City makes impressive strides in garbage sorting

Hu Min
Over 90 percent of communities in Shanghai are meeting trash-sorting standards, while authorities look ahead to continued improvements.
Hu Min

The garbage-sorting performance of more than 90 percent of Shanghai's residential communities have hit compliance standards in the first half of this year, up from 15 percent before the city's regulations on garbage sorting came into effect on July 1 last year, local greenery authorities revealed on Thursday during a press conference.

Ninety percent of work units in the city have also been adhering to the new standards, according to the Shanghai Greenery and Public Sanitation Bureau.

"The majority of city residents are participating in trash sorting voluntarily," Deng Jianping, director of the bureau, told a press conference summing up the city's waste-sorting performance.

Amid the COVID-19 pandemic, the majority of residents still stuck to trash sorting although volunteer monitors were absent, said Tang Jiafu, deputy director of the bureau.

The garbage-sorting performance of all residential complexes in the city were scored above 92 in the first half of this year, signifying "garbage sorting has become part of residents' daily life," he told the press conference.

In June, about 968,600 tons of household garbage were collected in the city, the bureau said. A total of 9,632 tons of wet garbage were separated daily on average in the city last month, rising 38.5 percent from the same period last year.

In total, 6,814 tons of recyclable waste were sorted daily in June, soaring 71 percent from June in 2019, the bureau said.

As a result, 15,518 tons of dry trash were collected daily last month, a drop of nearly 20 percent from a year earlier, according to the bureau.

In addition, 33,000 tons of hazardous waste were separated daily, growing 11.2 times from the same period a year earlier.

"The city's garbage-sorting effects have been lifted significantly," said Deng. "A whole-process garbage-sorting system has been basically established in Shanghai."

Some 21,000 disposal sites have been upgraded, and the city has a fleet of nearly 5,000 vehicles to collect and transport wet, dry, recyclable and hazardous waste, according to the bureau.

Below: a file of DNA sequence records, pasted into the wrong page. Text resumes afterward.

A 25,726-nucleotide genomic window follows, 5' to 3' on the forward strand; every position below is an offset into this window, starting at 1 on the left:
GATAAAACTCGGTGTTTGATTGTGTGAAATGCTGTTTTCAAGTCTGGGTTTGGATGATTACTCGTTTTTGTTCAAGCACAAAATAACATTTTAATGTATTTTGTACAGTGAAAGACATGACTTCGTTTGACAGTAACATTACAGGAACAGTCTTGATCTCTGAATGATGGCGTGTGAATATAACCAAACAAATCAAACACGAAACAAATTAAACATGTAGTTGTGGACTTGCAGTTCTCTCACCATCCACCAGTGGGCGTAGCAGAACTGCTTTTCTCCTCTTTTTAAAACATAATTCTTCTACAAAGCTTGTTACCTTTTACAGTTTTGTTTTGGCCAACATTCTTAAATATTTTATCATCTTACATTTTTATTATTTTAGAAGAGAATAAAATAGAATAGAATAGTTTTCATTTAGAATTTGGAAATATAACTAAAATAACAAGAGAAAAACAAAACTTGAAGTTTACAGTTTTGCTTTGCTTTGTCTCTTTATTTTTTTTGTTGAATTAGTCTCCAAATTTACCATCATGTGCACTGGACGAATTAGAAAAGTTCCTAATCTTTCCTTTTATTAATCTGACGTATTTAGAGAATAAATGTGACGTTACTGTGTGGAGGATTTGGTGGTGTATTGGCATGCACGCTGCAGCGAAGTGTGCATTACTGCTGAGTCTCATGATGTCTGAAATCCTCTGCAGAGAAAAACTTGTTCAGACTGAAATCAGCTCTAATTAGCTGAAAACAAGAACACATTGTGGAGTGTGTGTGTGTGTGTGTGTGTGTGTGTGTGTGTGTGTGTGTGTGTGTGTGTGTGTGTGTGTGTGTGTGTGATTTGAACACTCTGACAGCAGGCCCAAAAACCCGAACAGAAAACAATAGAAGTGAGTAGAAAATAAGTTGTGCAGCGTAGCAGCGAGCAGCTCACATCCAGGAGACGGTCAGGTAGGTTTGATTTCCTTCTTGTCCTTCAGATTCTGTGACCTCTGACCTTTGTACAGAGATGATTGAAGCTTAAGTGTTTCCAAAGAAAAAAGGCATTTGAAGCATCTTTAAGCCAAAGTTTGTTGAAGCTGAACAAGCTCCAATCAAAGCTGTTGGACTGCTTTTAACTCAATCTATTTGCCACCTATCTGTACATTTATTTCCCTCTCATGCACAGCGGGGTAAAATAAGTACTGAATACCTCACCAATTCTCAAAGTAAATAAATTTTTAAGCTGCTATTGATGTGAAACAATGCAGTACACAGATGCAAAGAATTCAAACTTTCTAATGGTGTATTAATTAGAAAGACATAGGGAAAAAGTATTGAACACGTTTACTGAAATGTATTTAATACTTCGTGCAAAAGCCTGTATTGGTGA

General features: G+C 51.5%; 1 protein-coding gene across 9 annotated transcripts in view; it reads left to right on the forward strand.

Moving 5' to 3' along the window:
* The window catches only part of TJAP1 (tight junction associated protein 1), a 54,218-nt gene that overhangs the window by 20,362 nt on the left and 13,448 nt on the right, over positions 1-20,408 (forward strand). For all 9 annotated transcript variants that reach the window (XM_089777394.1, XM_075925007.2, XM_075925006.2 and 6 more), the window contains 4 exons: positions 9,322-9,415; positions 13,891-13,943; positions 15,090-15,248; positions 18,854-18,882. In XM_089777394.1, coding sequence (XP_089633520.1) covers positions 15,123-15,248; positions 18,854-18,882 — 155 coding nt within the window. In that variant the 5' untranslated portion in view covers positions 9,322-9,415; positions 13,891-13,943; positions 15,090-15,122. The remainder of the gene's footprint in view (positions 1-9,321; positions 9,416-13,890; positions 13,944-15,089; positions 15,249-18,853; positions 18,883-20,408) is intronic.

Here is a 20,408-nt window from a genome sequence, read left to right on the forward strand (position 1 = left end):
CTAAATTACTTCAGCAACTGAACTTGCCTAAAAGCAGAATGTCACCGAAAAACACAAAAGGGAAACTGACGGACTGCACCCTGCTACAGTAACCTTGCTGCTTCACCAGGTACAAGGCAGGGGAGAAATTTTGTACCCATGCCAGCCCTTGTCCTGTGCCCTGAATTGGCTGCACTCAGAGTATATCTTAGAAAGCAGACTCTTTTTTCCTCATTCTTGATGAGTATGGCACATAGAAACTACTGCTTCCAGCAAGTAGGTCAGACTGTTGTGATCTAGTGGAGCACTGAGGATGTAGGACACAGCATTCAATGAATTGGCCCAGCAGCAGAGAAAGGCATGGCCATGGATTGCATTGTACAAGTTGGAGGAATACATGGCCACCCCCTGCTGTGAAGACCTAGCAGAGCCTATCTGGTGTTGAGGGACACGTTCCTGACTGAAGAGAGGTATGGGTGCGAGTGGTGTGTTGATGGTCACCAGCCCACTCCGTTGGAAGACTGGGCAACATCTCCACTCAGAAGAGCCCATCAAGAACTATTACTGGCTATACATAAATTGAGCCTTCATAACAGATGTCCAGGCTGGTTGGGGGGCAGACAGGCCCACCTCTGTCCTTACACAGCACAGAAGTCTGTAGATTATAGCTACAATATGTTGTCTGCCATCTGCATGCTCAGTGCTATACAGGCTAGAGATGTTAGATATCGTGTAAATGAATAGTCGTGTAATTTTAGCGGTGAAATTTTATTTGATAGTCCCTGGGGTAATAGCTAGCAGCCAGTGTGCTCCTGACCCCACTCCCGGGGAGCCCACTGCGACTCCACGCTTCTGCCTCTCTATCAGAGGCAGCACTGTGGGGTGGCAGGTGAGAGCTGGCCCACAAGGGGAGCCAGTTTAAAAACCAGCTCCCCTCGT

The city's wet trash recycling and dry waste incineration capacity has reached 24,350 tons daily, and it has built about 15,000 recyclable trash collection service spots.

More than 140 tourist attractions and hotels have been ordered to fix irregularities over the past year, with one punished, and 39 catering businesses have been issued fines by market watchdogs over violations, authorities revealed during the press conference.

"The next target is to lift the accuracy of sorting, convenience of disposal and garbage resource utilization levels," said Deng.

The target is that the garbage-sorting performance at 95 percent of 13,000 residential communities and villages, and work units across Shanghai will be brought up to standard this year, the bureau said.

An extra 2,000 tons of dry trash incineration capacity, an extra 1,450 tons of wet trash recycling capacity and zero landfill of household trash are also on the agenda for this year, according to the bureau.

"The city will step up the research, development and application of intelligent equipments in terms of trash sorting to consolidate the long-term mechanism of garbage sorting via science and technology and management," said Tang.

The city's dry trash incineration capacity can fully satisfy the current demand, while there is still a gap in wet garbage between sorted amount and treatment capacity, Tang revealed.

"We are stepping up construction of facilities to ensure resource utilization of wet trash," he said.

The city has also started "designated time" collection of trash at streetside businesses and by the end of June, 183,000 streetside businesses, or 94 percent of the total, had been included, according to the bureau.

By the end of September, all will be included in the mechanism, the bureau said.

Residential communities across Shanghai have been required to install tools to break open garbage bags as well as washing systems at their trash disposal spots this year, and new criteria covering facilities and odor control will also be included in Shanghai's assessment system of trash sorting at residential communities.

More than 94 percent of 5,001 residential complexes inspected have been installed with washing facilities, while 82.3 percent and 78 percent have odor-control facilities and tools to break open garbage bags respectively, according to the bureau.

"The aim is to improve environment and the disposal experience of residents," said Tang. "We also encourage convenient and practical disposal inventions."

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